Enhancement of Cleft Lip and Palate Speech

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The individuals with cleft lip and palate (CLP) suffer from speech disorders due to articulatory impairments. As a result, measurable reductions are observed in the speech intelligibility and quality. Despite the advances in surgical management, the problems of articulation and resonance still remain to some degree in the individuals with CLP. For repaired CLP speakers, another direction of improvement in the speech intelligibility could be achieved through exploration of signal processing algorithms. Among all the speech disorders demonstrated by individuals with CLP, certain disorders relatively have a more severe impact on speech. In CLP speech, it is reported that the speech intelligibility is affected by two factors mainly: hypernasality and articulation errors. These two speech disorders are addressed in this thesis. In this thesis, we consider enhancement of CLP speech intelligibility by modifying frequently observed phoneme-specific distortions (fricative misarticulation, stop misarticulation, and vowel nasalization). The CLP speech modification is performed with an assumption that the ground truth of the phoneme distortions is available. The first work in the thesis addresses the modification of fricative /s/ misarticulation. Based on the deviant characteristics, the misarticulated fricatives are segmented automatically followed by categorization of the type of distortion into palatalization, phoneme specific nasal air emission, and glottal stop. The fricative distortions that involve change in place of articulation are corrected using spectral compression and spectral tilt modification. While the insertion method is used when both change in the place and manner of articulation are observed. In the next work, misarticulated stops are modified. As the stop consonants play an important role in speech perceptivity, it is important to address them as well. The work focuses on three unvoiced stop consonants /k/, /t/, and /T/. Three type of misarticulations are studied: glottal, palatal, and velar stop substitutions. An event-based modification approach is used to correct the misarticulated stops, where at first, automatic detection of burst onset and vowel onset events is carried out. The misarticulated stops are modified using spectral conversion method. For an entire word enhancement, apart from stops, the vowel distortion needs to be addressed. The nasalized vowels (hypernasality) are observed to influence the speech intelligibility and quality both. Hence, vowel modification is performed as the third work. The issues related to nasalization is studied for vowels /a/, /i/, and /u/. In this work, the CLP distortions are analyzed in children speech and they exhibit high-pitch speech. Additionally, hypernasality introduces nasal resonances in the oral sounds, with consistent nasal resonances in the low-frequency region. Therefore, an accurate representation of the spectral envelope is necessary, for which extended weighted linear prediction (XLP) method is used. The transformation is achieved using spectral conversion method. The deviated spectral characteristics results in terference/additional signal components in the residual signal. Therefore, a weighting function is used for de-emphasizing the interfering signal components in the XLP residual signal. Finally the word-level intelligibility is attempted by combining the specific phoneme modification techniques discussed in the earlier works. Several issues exist in performing the entire word-level intelligibility because many times, both articulation error and hypernasality are observed in the same word. It is challenging to detect such misarticulations in an unsupervised method. Hence, with certain assumptions and prior knowledge, the enhancement task is carried out. To transform the CLP speech, different attempts are made in the thesis. The notable contributions of the thesis are listed below: • A database is developed for analysis and enhancing the CLP speech. Database comprised of nonsensical words, vowel phonations, meaningful words, and short phrases. However, only some nonsensical words and vowel phonations are used in this thesis. • Misarticulated fricative /s/ is first studied because it is observed as one of the frequently occurring speech distortions in the database and findings of various studies also support the same. • Misarticulated unvoiced stops /k/, /t/, and /T/ are analyzed and modified. • Nasalized vowels /a/, /i/, and /u/ are modified using temporal as well as spectral processing. • Finally, phoneme specific modification techniques are combined to achieve entire wordlevel intelligibility.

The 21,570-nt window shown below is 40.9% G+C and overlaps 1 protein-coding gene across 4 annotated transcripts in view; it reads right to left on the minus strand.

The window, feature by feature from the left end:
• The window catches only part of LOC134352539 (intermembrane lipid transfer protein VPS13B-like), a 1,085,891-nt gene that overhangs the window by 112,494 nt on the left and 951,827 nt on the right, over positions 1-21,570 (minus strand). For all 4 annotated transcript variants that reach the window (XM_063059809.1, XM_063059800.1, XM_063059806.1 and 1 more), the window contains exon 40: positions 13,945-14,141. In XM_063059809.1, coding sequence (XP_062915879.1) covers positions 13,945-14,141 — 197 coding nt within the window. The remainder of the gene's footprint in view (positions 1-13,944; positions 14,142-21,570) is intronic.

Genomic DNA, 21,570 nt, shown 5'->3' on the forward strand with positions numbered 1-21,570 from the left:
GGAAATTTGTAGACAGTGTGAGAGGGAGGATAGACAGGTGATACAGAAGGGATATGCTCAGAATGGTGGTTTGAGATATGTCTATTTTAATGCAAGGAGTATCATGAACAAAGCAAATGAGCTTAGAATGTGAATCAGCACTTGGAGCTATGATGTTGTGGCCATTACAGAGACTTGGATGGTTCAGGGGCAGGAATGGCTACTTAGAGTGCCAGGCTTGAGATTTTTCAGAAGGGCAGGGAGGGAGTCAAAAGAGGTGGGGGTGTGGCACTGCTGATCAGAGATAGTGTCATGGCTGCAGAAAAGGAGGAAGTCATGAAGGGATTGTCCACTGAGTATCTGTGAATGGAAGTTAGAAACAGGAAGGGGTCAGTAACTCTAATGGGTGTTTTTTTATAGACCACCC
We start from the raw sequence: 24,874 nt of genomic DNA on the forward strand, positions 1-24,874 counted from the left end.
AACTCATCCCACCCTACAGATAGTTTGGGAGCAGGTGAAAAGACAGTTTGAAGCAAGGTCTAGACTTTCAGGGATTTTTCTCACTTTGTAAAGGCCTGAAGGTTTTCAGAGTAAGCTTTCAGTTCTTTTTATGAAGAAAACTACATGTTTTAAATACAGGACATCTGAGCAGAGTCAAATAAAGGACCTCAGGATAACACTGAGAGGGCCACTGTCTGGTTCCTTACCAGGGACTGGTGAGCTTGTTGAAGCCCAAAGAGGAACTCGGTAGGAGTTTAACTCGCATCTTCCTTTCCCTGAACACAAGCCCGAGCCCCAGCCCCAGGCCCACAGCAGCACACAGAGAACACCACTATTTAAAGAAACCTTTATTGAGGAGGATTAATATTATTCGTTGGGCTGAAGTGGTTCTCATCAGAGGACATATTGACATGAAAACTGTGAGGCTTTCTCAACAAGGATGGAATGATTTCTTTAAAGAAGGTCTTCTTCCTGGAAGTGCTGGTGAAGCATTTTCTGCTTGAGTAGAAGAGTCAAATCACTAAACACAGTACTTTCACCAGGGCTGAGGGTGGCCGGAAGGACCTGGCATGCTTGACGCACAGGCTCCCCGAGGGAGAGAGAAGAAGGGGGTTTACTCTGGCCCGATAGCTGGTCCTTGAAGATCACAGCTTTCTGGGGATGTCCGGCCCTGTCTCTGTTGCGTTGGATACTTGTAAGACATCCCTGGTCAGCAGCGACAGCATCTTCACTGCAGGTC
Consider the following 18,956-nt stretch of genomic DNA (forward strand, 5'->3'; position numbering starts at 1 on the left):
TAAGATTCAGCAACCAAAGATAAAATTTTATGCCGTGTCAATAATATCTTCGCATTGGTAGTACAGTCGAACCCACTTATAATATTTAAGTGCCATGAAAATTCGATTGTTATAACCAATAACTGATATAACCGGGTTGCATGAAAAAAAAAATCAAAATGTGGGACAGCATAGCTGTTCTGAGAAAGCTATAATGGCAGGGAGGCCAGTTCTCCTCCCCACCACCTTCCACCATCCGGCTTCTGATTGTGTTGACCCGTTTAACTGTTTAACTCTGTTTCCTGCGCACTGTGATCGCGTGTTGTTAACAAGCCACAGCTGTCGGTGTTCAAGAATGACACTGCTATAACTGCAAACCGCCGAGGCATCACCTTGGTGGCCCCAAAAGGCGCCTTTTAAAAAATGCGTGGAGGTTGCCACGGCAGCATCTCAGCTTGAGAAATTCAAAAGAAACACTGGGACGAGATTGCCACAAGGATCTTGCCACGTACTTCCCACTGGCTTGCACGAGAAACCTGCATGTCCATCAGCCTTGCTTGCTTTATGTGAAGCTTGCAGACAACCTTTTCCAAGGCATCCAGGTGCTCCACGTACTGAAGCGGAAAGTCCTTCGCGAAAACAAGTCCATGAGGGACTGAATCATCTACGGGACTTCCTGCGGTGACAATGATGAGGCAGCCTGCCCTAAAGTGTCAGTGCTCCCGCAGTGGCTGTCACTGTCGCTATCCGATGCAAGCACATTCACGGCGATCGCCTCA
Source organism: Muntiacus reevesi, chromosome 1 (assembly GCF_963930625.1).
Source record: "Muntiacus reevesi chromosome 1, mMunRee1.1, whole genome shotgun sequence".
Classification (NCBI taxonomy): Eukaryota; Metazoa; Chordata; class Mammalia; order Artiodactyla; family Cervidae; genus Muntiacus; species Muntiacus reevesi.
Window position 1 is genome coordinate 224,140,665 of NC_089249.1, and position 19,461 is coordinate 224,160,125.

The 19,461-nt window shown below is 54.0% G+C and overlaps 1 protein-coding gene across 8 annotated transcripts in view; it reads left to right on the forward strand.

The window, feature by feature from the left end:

Supervisors: Rohit Sinha and S R Mahadeva Prasanna